The Bible is not given to us in grand superhuman language. Jesus, in order to reach man where he is, took humanity. The Bible must be given in the language of men. Everything that is human is imperfect. Different meanings are expressed by the same word; there is not one word for each distinct idea. The Bible was given for practical purposes.7
Another common feature is Divine nepotism, again a concept with a bad reputation. By "nepotism" I mean the literal dictionary definition: "favouring shown to relatives or friends".8 This is largely how the ancient world worked (and arguably still does in practice), from the relationship between father and son, to master and freedman.9
Many of Jesus’ parables seemed aimed at explaining this undeserving and relational nature of His kingdom, whether it be: the prodigal son, who thought he’d be treated like a hired servant but was greeted with love and grace by his father (Luke 15:11-32); the vineyard workers, who all earned the same wage no matter how long they worked (Matthew 20:1-16); or the wedding feast, where everyone on the street, both good and bad, was eventually invited to attend (Matthew 22:1-14).
We also see this Divine nepotism through the example of ancient Israel. It didn’t deserve election based on merit but rather because of God’s love and fidelity:
It was not because you were more numerous than any other people that the Lord set his heart on you and chose you—for you were the fewest of all peoples. It was because the Lord loved you and kept the oath that he swore to your ancestors, that the Lord has brought you out with a mighty hand, and redeemed you from the house of slavery, from the hand of Pharaoh king of Egypt (Deuteronomy 7:7,8).
Beneficiaries of Divine nepotism
We are extremely fortunate to have a nepotistic God, who through Christ now considers us His friends (Romans 5:11) and children (1 John 3:2). If salvation were based on merit none of us would make it because our own works are as filthy rags (Isaiah 64:6).
What this all means is that Christ has to remain at the centre of our faith. Everything, and I mean everything, has to be centred on Jesus. As Ellen White observed:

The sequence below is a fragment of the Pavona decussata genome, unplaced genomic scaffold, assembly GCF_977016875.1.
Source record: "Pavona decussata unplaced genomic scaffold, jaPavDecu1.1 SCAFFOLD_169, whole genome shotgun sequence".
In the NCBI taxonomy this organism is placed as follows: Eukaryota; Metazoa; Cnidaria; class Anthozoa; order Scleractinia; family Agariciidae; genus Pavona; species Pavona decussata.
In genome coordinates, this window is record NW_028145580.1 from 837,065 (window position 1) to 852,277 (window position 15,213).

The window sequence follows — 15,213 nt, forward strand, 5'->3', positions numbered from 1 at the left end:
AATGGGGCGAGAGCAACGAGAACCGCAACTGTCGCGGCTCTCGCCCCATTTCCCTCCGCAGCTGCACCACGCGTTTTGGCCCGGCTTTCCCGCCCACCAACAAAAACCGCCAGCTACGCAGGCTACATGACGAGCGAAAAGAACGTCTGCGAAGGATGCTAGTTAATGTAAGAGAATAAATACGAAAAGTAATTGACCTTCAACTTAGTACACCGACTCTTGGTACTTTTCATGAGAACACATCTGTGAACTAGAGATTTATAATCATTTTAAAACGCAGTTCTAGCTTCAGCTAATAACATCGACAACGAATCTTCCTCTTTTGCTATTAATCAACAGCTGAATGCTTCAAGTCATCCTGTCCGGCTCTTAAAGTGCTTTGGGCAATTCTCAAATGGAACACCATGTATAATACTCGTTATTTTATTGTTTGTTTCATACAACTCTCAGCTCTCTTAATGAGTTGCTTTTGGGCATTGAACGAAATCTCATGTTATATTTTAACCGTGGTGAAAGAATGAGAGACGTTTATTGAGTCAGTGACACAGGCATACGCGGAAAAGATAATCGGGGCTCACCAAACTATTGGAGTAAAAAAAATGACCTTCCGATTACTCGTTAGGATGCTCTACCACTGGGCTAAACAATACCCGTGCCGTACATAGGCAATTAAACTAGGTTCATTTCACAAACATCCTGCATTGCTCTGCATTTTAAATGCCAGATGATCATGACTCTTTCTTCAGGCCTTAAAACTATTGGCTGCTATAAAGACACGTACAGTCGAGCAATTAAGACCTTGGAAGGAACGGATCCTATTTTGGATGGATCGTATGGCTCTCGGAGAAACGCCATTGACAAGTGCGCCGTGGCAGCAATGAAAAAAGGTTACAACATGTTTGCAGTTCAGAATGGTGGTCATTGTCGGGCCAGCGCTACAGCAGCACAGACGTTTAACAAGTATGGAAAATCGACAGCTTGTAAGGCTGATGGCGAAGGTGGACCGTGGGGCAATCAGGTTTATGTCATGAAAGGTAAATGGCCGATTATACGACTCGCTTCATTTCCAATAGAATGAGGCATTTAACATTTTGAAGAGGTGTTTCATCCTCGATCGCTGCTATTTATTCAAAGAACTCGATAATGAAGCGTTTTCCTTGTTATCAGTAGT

"Christ is the centre to which all should be attracted; for the nearer we approach the centre the closer we shall come together in feeling, in sympathy, [and] in love."10
Good deeds, amazing Bible knowledge or strict adherence to the Adventist health message all mean nothing if Jesus is not our focus and motivation (1 Corinthians 13:1-3). Jesus, our all in all!
Barbara Demick, Nothing to Envy: Love, Life and Death in North Korea, 100.
“Mind-boggling 'facts' about Kim Jong-il”, Herald Sun, retrieved 19 July 14.
“North Korea: The Korean War and the Cult of Kim”, Berkley Centre for Religion, Peace and World Affairs, <http://berkleycenter.georgetown.edu/essays/north-korea-the-korean-war-and-the-cult-of-kim>, retrieved 19 July 14.
DMZ is the De-Militarised Zone, the most heavily fortified strip of land in the world, separating North and South Korea at the 38th parallel.
Barbara Demick, Nothing to Envy: Love, Life and Death in North Korea, 45.
Diarmaid MacCulloch, A History of Christianity (London: Penguin, 2009), 1.
Selected Messages, book 1, 19-22.
Oxford Dictionary (Oxford Uni Press: 2008), 442.
Known as a "patron-client relationship" model for social organisation: Dennis C. Duling, The New Testament: History, Literature and Social Context, 4th Ed. (Belmont CA: Wadsworth, 2003), 17.
Ellen G White, Selected Messages, Book 1 (Washington DC: Review and Herald Publishing Association, 1958), 259.
Stephen Ferguson is a lawyer from Perth, Western Australia, and a member of Livingston church.